2. Great points, well made - wine is a very different product!

    Amazon have still yet to get to grips with wine. Many of the big guys seem to avoid it - the remoteness that large retailers crave simply cannot be achieved with wine: you need to ascertain what is best, and forge relationships with producers to get hold of it in sufficient quantities. Music can be replicated over and over; fine wine can not.

  3. Jason

    Hi Guys,

    Agree entirely. Jeff over at http://www.goodgrape.com/index.php/articles/comments/rethinking_wine_in_a_long_tail_world/ makes an argument that you can have what is effectively a ‘Long Tail’, but I do not think it really is true to the theory. As Winebloke says, wine is about people and quality. Often, extraordinary selection tends to confound anyway.

  4. Hi,

    i just came across you guys after reading David Meerman Scott’s book about the New Rules of Marketing . . you were mentioned in a foreward by Robert Scoble as an example of a winery that doubled sales in a year using the internet, blogging etc. in highly effective ways. I love your site and am also fascinated by it. Unless I am missing something, I don’t see any info on the wines or an online store. I wholeheartedly agree with you about the Long Tail theory. Many people want to think that wine is just like any other product, but it is not. I’ve been in the biz in Napa Valley for 20 years and wine is unique and requires a very personal touch to effectively sell. I am curious to know your thoughts on online wine sales, either direct from one’s own site or through online retailers. My opinion is that people will buy online if they’ve already had an experience with the wine, or if it came highly recommended from a trusted source, but without that, they are probably not willing to take the risk, It’s expensive and you can’t return it if it you don’t like it. Thoughts?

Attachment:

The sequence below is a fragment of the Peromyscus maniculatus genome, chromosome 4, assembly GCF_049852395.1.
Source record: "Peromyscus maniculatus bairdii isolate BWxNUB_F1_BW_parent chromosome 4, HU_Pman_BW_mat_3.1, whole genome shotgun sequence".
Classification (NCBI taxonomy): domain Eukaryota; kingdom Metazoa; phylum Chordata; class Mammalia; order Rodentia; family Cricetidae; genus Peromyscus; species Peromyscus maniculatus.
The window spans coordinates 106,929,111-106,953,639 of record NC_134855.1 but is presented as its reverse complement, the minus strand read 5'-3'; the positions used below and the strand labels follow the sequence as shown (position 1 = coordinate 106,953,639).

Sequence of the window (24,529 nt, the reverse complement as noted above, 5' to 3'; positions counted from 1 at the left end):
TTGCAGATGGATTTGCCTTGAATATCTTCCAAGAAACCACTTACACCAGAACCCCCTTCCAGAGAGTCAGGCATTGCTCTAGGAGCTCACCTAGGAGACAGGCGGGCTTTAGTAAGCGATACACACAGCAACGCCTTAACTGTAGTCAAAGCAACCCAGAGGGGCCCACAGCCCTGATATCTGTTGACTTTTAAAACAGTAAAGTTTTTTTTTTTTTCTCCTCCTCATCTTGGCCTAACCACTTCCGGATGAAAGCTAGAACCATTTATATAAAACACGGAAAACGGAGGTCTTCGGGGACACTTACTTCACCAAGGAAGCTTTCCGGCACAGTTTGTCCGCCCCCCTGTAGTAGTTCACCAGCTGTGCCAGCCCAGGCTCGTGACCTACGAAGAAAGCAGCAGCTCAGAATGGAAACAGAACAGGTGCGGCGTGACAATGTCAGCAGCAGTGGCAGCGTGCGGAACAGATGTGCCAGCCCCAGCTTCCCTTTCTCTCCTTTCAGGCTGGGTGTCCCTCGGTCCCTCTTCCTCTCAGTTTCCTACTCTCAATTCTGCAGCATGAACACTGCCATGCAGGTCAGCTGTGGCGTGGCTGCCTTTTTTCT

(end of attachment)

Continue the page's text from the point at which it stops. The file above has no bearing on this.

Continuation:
5. Hi.

    Yo. So I wholeheartedly disagree. While the logisitics of wine sales currently makes selling wine more difficult than other products, it doesn’t make the basic observation of the long tail, “small volume items, when taken together, can in fact be larger than the sales of the few high volume items”, not apply to the wine industry.

    The wine industry and online retailers/marketers are already making strides in the storage and shipping issues. Sites such as AmericanWinery.com and AppellationAmerica.com are starting to connect consumers with wineries directly, eliminating the need for both the middleman and storage facilities. As retailers such as these and Amazon enter the wine retail/ship business, shipping laws and regulations will be tested and challenged. My strong prediction is that, especially given the current economic situation, the distribution laws will be opened up as governments realize that by allowing wine sales to travel down the tail they will produce more revenue.

    One major bonus for the wine industry - much of the price of wine further down the tail is driven by scarcity. This is true for even current releases from certain producers. Not so true for music and books. The wine industry can make higher profits on those rare (and older vintage) wines way down the tail. This certainly helps the wine industry follow the long tail of sales even with all the current nightmare issues in distribution.

    My two cents.

  6. Jason

    Staci,

    Thanks for your comment.

    I agree with most of your points, however I am still waiting for a single retailer to be able to implement a ‘Long Tail’ strategy. Of course, given the hundreds of thousands of labels in existence, the sale of those wine would be greater than any brand (especially since the biggest brands have miniscule market share). But, I just don’t see a retailer implementing this such as Amazon did for books, or Itunes for music. i just don’t think that the business allows for it.

    Jason